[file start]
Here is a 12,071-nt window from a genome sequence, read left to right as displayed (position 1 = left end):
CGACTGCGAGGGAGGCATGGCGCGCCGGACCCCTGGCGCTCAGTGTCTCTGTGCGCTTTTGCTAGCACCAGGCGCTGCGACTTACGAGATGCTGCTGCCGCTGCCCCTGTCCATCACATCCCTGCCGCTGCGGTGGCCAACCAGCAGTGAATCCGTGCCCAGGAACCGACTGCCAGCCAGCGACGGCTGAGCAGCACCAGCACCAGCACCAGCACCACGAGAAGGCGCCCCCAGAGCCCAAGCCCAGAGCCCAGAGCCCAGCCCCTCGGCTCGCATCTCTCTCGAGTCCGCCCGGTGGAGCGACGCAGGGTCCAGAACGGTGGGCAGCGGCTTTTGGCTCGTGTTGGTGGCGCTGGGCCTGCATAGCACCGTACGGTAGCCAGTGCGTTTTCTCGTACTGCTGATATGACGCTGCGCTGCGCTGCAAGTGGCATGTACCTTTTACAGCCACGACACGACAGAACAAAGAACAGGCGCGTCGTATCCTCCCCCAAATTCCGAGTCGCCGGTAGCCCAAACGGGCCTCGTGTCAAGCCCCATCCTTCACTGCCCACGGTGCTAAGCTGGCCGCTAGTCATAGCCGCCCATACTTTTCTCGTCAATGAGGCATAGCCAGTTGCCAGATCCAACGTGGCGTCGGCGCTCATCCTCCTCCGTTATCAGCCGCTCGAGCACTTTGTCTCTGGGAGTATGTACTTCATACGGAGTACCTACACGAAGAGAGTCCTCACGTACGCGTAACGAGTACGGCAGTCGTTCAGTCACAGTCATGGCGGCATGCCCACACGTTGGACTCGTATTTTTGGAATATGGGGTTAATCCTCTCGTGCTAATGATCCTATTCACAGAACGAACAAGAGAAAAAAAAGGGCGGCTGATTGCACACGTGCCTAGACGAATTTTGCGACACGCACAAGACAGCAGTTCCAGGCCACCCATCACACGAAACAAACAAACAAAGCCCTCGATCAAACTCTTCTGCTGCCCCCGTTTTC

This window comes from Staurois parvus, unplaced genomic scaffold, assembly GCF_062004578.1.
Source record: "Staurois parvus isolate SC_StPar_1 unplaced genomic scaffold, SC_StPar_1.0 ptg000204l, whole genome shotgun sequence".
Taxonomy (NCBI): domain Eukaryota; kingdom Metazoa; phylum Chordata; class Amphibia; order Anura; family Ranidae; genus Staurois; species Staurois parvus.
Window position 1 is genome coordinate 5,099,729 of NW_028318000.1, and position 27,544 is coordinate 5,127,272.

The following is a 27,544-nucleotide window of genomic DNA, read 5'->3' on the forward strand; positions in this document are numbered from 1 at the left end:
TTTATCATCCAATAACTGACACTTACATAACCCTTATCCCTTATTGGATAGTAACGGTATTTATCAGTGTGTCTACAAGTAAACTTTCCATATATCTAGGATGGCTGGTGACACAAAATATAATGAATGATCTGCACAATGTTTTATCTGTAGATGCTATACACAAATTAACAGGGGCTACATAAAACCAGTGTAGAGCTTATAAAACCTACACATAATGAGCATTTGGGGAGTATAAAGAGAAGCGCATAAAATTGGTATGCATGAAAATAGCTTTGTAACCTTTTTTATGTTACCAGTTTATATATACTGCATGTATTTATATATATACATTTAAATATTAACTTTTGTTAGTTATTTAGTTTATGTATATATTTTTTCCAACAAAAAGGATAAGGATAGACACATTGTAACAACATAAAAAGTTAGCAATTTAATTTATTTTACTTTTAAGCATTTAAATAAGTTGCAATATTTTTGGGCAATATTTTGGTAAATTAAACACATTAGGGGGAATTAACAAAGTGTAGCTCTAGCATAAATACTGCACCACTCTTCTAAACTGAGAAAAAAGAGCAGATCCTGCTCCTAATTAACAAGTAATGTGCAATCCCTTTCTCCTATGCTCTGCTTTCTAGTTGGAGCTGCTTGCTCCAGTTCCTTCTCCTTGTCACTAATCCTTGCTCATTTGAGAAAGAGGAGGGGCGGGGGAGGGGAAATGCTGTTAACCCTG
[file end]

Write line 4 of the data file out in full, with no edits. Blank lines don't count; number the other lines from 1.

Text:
Source record: "Staurois parvus isolate SC_StPar_1 unplaced genomic scaffold, SC_StPar_1.0 ptg000204l, whole genome shotgun sequence".